I am on record (see my book Is There a Doctor in the House) in regard to how I ended up being a professor of NT. This post will not be about that. This post is about setting Christian goals for your life and working on them. One of the problems of course is that sometimes we make plans and set goals on the basis of what we are not good at, like a church in an overwhelmingly senior citizen neighborhood that thinks that the key to the survival of that church is to have a better youth ministry program. This is called planning from deficiencies, and it usually doesn’t work.
In order to set life goals as a Christian, in the first place you need to heed Socrates’ advice— ‘Know thyself’. You need to know what your gifts and graces are, what your potential but undeveloped abilities are, and frankly you need to know how much time you have to developing such things. If your current job is all consuming when coupled with your family responsibilities then there is not a whole lot of point in setting life goals that you have no possibility of putting in the time and effort to achieve. That would be like Don Quixote ‘dreaming the impossible dream’ and tilting at windmills he could never alter. Don’t re-enact the myth of Sisyphus in your life (look it up if you need to).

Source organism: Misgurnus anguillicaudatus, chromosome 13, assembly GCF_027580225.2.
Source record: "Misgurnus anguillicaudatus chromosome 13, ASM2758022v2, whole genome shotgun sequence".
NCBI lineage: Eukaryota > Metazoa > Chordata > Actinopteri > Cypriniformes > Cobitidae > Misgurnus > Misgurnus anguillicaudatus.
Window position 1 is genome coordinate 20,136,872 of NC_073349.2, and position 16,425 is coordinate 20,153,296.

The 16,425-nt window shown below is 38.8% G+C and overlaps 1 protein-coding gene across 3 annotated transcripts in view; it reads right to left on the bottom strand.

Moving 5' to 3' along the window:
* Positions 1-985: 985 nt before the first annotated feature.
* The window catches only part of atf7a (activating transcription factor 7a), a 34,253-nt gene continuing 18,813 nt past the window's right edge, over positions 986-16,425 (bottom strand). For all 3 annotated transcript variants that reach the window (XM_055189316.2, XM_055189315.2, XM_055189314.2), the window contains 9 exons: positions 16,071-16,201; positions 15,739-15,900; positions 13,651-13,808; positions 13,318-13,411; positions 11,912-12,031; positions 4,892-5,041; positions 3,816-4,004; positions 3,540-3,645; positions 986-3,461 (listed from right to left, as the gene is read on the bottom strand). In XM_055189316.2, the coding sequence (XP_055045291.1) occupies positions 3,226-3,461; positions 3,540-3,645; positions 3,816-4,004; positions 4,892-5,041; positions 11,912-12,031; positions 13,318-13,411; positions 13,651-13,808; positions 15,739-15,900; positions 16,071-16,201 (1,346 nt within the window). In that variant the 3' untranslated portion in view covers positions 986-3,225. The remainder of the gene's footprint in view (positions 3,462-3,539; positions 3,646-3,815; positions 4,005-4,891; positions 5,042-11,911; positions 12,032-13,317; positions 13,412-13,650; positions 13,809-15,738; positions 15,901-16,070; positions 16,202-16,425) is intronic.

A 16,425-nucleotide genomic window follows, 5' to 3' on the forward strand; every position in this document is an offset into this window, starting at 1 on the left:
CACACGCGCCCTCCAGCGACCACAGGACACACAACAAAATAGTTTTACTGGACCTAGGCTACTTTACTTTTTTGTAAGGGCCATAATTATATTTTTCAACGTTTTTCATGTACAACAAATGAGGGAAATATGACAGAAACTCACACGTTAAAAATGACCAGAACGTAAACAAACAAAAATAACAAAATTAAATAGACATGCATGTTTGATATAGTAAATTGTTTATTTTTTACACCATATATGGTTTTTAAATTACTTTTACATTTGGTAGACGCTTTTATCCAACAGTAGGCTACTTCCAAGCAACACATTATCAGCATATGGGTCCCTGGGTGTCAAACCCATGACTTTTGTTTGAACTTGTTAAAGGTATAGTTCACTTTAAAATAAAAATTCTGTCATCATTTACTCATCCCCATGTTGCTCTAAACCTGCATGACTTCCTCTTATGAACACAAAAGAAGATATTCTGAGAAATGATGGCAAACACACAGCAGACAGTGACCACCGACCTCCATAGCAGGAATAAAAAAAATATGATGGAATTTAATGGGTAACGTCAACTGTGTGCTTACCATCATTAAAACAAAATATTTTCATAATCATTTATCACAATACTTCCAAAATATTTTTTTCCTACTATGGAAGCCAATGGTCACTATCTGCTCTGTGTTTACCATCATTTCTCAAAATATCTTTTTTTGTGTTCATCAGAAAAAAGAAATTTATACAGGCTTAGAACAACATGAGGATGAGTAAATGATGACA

Perhaps one of the things a person can do to make room for some fresh life goals is lower their lifestyle expectations. A great deal of the reason why some Christians find themselves swimming in debt and having to work 60-80 hours a week is that they have bought the lie that conspicuous consumption is the good life. Actually, you may need a car but you don’t need a gas-guzzling luxury SUV. You may need clothes, but you don’t need Gucci, Oucci, and Couchi. You may need a home or at least a decent apartment, but you don’t need a mansion, and I could go on. Christians need to de-enculturate themselves from a lifestyle that: 1) they really can’t afford to live, and 2) is a bad witness, and 3) at the end of the day doesn’t bring you love or happiness, despite our cultural myths.
If I had to list a couple of real life goals they would be to take seriously what 1 Thess. 4 says is the will of God for my life, namely my sanctification. I want to be a more Christian, more loving, more kind, more joyful, more ethical person. As I get older I also want to draw closer to the Lord— ‘to see him more clearly, love him more dearly, follow him more nearly day by day’. Those are things I can work on a bit at a time, everyday.